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By Heather Clark
A SPLENDID INTELLIGENCE
The Life of Elizabeth Hardwick
By Cathy Curtis
When Elizabeth Hardwick left Kentucky in 1939 to enroll in a Ph.D. program at Columbia, she hoped to become, as she famously put it, a “Jewish intellectual.” This was an unusual aspiration for a Southern woman from a large, working-class Protestant family. But Hardwick always seemed to know where she was going, and who she was going to be. Bored by academic research and skeptical about her job prospects, she dropped out of Columbia and began writing for Partisan Review. For years she lived in drab rooming houses, sometimes on the edge of starvation. Eventually she became part of the Review’s inner circle, married Robert Lowell and helped found The New York Review of Books. When she died in 2007, she was one of the most influential — and feared — American critics of the postwar era. William Phillips, the co-editor of Partisan Review, called her, dryly, “one of our most cutting minds.”
Hardwick’s reviews were always penetrating, and sometimes brutal. She made a lifelong enemy of Lillian Hellman and did not spare even her best friend, Mary McCarthy, from malicious satire when she parodied McCarthy’s 1963 novel “The Group” in The New York Review. But she was a romantic at heart and her life’s grand passion was literature — worth all the poverty, sacrifice and burned bridges. She read everything and took her role as a standard-bearer seriously: If not her, then who? Hardwick’s marriage to Lowell, whom she thought one of the best poets of his generation, was a manifestation of this great literary passion. Hardwick was cleareyed about Lowell’s mental illness but reluctant to give up on him, even in his nastiest phases. “I will never find his equal,” she wrote to a friend. By saving Lowell, over and over, she saved his extraordinary gift; her loyalty was as much to the poetry as to the man. Hardwick knew history was watching, and she knew what was expected of her: “It’s been my experience that nobody holds a man’s brutality to his wife against him.”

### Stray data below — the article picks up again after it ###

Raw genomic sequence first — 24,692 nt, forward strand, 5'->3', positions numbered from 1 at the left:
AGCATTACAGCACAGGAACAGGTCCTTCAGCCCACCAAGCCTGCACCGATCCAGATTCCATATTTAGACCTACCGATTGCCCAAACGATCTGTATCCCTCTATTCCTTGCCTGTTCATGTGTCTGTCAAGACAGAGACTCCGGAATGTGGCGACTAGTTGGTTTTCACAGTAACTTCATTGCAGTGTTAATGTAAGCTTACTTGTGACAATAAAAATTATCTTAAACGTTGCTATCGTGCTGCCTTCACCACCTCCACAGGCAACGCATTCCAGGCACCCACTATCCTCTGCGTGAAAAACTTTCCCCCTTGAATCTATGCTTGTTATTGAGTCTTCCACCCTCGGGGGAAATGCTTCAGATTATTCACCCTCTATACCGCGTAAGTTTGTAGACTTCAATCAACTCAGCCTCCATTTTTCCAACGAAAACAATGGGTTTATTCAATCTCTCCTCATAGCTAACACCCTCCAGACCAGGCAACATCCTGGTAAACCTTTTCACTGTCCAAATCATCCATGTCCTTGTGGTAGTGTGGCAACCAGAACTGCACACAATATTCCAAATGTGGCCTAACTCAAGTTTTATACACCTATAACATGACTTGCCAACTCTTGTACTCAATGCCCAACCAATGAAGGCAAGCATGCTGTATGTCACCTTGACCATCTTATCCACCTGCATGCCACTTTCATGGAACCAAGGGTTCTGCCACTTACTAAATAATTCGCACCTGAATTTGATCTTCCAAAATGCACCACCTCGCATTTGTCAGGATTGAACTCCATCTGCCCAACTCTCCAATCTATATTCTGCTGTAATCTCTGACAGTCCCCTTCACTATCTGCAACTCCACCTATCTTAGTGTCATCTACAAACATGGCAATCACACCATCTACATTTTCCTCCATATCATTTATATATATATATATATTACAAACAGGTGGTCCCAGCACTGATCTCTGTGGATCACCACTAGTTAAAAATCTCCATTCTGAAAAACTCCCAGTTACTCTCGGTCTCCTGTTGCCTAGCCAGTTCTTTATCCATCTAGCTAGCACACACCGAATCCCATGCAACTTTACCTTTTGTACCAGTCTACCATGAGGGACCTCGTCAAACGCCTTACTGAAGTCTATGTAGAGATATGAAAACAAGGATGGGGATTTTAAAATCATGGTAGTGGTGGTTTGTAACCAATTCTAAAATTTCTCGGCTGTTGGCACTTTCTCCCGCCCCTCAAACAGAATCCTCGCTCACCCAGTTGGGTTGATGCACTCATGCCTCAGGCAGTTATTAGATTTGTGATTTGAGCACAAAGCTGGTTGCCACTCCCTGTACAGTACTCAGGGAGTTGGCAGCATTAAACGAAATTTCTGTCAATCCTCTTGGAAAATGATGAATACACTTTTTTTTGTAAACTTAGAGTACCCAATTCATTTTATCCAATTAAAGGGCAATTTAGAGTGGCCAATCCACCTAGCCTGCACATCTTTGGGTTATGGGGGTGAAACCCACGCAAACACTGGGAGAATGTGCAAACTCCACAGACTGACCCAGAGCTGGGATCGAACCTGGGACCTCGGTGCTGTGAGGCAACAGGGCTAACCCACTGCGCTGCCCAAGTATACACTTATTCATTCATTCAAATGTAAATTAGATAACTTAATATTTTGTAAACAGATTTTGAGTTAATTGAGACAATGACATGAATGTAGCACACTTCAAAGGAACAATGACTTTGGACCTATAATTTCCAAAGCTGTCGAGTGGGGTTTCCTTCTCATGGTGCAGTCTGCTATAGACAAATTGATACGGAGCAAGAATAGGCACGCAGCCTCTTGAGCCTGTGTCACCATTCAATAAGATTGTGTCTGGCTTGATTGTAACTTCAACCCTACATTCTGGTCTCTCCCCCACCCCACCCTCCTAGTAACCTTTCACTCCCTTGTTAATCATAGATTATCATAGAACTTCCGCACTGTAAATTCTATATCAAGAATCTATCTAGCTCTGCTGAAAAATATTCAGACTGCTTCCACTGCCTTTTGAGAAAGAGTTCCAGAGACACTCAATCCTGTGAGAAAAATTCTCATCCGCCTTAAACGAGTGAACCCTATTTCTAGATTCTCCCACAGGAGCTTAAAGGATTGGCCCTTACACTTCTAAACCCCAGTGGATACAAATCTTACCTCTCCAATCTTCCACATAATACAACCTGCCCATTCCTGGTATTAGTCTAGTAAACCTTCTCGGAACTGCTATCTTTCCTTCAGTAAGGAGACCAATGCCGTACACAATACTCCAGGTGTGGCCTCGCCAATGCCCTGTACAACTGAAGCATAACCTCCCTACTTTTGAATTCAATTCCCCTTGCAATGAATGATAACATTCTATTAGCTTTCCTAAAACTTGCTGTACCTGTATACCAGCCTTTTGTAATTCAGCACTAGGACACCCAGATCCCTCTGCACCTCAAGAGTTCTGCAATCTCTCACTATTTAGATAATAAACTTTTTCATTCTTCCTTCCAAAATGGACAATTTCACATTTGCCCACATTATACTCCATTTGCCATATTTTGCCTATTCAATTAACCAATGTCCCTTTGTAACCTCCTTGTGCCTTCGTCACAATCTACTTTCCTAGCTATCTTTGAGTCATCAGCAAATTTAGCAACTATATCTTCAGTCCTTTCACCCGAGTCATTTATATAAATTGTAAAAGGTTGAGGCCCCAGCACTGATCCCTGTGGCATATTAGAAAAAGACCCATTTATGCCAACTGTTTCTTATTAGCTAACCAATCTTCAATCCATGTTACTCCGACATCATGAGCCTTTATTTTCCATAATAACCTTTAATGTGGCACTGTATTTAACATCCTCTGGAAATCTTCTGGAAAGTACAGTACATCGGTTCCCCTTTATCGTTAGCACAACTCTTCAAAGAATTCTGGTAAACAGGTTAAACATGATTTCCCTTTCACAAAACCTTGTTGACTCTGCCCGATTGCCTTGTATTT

The Hardwick-Lowell marriage comprises the heart of “A Splendid Intelligence,” the first, succinct biography of Hardwick (1916-2007), despite an early disclaimer that we won’t hear much about Lowell. Cathy Curtis follows the lead of two recent books — “The Dolphin Letters, 1970-1979,” edited by Saskia Hamilton, and “Robert Lowell: Setting the River on Fire,” by Kay Redfield Jamison — in revealing Hardwick’s trials, strength and compassion during the Lowell years. Curtis sheds new light on Hardwick’s academic wanderings with Lowell in Iowa and Ohio, and their miserable sojourn in Europe. (Hardwick shopped, cooked and cleaned with no help from Lowell. “I have known the bottom of drudgery and ugliness,” she wrote to her friends the writers Peter and Eleanor Taylor.) We learn, through liberal quotation of Hardwick’s unpublished letters, how deeply she suffered through Lowell’s manic episodes, hospitalizations and adulterous love affairs. She wrote to friends about the “moral and psychological torture” Lowell inflicted upon her, and constantly apologized to editors for missing deadlines on account of “family troubles.”
For all her pain, Hardwick tried hard to keep her husband’s struggles private: The farther he fell, the straighter she stood. But by the time Lowell left her for the writer Caroline Blackwood, a daughter of a Guinness heiress, in 1970, Hardwick was ready to let go. Blackwood had her own problems and, as Hardwick predicted, could not give Lowell the practical and emotional support he needed during his manic phases. He died in a New York City taxi, on his way back to Hardwick. She later said the marriage, despite its turbulence and indignities, was the best thing that ever happened to her.